When I work with teams to help them adopt Scrum, I try to avoid absolute phrases such as “always” or “never”. This is because Scrum is a framework that is designed for teams to develop their own way of working within specific guidelines and boundaries provided by the framework. At times, I catch myself using those terms, but at other times, I realize that “absolutes” may actually apply to certain situations because of the impact they have on the team as a whole. Although it may sound like I’m about to contradict myself, from working with many teams over the past several years, I have discovered a few phrases (and actions) that lead to negative outcomes. As a result, I have decided to share some of these lessons that I have learned while working with teams. Read ahead and see if these might be useful for your team.
During your Daily Stand-up, you should NEVER…
- Say “what’s your status?” – This seemingly harmless question can send your Daily Scrum/Stand-up down the wrong path faster than you can say “Scrum”. By using the term “status”, the team is subconsciously led to believe that this is a status meeting, which is one of the worst things that can happen to your Daily Scrum. Try to avoid this mistake and replace this with: “what’s our priority today?”, “What is our goal today?”, or something similar to encourage collaboration.
- Say “Still working on the same ticket as yesterday…no impediments” – This is by far one of the most common statements that I have heard, and not only is this not helpful to the team, it encourages the other members of the team to do the same thing, which does not enhance transparency or teamwork. If someone on your team makes this statement, try to ask open-ended questions such as “what have you done to make progress towards our Sprint Goal? How can the others help you?”.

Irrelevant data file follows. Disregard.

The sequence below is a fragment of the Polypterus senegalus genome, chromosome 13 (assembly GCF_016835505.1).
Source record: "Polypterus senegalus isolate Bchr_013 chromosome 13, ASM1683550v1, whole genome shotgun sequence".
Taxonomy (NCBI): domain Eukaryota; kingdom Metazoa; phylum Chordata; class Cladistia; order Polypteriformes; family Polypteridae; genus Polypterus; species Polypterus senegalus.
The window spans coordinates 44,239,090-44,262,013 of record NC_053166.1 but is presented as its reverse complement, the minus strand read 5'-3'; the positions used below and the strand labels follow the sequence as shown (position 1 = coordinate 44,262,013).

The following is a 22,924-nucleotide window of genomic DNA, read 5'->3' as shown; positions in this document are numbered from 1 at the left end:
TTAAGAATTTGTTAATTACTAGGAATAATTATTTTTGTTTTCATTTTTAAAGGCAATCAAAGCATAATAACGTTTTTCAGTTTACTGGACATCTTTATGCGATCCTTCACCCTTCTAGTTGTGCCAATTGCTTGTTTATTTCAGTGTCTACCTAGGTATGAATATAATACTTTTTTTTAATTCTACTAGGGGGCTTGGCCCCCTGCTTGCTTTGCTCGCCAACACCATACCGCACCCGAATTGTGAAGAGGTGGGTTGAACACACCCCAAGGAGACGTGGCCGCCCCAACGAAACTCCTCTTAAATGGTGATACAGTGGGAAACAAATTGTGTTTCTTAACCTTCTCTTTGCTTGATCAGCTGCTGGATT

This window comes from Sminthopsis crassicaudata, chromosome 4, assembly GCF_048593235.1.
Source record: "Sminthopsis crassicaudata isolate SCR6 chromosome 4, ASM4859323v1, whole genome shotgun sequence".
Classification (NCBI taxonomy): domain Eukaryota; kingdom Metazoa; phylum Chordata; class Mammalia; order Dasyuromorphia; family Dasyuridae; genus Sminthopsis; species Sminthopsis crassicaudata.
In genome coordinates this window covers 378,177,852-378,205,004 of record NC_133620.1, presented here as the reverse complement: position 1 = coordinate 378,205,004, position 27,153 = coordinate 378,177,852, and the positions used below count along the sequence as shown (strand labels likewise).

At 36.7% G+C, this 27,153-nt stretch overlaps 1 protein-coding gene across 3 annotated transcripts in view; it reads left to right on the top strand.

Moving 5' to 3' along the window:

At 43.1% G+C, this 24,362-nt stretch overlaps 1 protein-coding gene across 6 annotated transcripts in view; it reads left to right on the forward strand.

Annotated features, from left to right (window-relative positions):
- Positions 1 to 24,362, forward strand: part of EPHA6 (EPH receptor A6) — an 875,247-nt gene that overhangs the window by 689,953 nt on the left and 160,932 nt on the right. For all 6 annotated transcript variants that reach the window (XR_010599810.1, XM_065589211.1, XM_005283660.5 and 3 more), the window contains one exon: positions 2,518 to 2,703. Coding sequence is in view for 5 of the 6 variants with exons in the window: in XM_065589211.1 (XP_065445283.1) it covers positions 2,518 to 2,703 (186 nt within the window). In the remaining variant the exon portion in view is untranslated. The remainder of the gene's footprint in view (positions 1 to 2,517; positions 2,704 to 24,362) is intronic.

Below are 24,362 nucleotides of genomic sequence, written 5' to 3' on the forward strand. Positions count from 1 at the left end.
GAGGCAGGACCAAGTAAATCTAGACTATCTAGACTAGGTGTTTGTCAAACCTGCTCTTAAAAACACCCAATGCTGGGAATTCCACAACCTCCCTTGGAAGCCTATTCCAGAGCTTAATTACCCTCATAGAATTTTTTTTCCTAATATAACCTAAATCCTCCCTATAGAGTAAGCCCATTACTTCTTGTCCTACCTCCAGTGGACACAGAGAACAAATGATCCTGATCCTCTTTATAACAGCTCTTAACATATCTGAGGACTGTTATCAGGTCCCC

- Ask a lot of technical questions – By asking technical questions, you risk derailing this meeting and turning it into a problem-solving session, which is one of the most common mistakes teams make. Find a way to gracefully and politely redirect the question and stop the dialog from taking flight as soon as you can; you don’t have to be the Scrum Master to see this happening, and you can halt this conversation by saying something along the lines of: “If it’s okay with you, it might be best for us to discuss this after the Scrum is over so we can dive into the details.”.
- Discuss work items that are NOT in the current Sprint Backlog – The purpose of the Daily Scrum is for the team to work towards meeting the Sprint Goals, which means the team needs to focus only on the work that has been planned for the current Sprint. Some team members may have a reason to discuss a future sprint or another work item in the Product Backlog, which should be handled outside of the Daily Scrum.
- Make announcements about organizational activities – Many teams that I have coached deal with Daily Scrums that have sporadic attendance by the Product Owner because he/she is usually very busy with his/her “day job”. A common side-effect of this is that the Product Owner may feel the need to share organizational changes (i.e. “flow-downs”) from senior management. While this is important information that the team should have, the Daily Scrum is not the forum for this type of conversation since it takes focus away from the work and encourages a lot of questions. My suggestion: find another opportunity to share these types of announcements so that the team can make progress towards their Sprint Goals.
To wrap up this short article, often times, avoiding making simple, common mistakes will significantly increase the chances of success. This is why I have always been a big fan of “anti-patterns”. Be on the lookout for these potentially negative behaviors and your team should reap the benefits very quickly.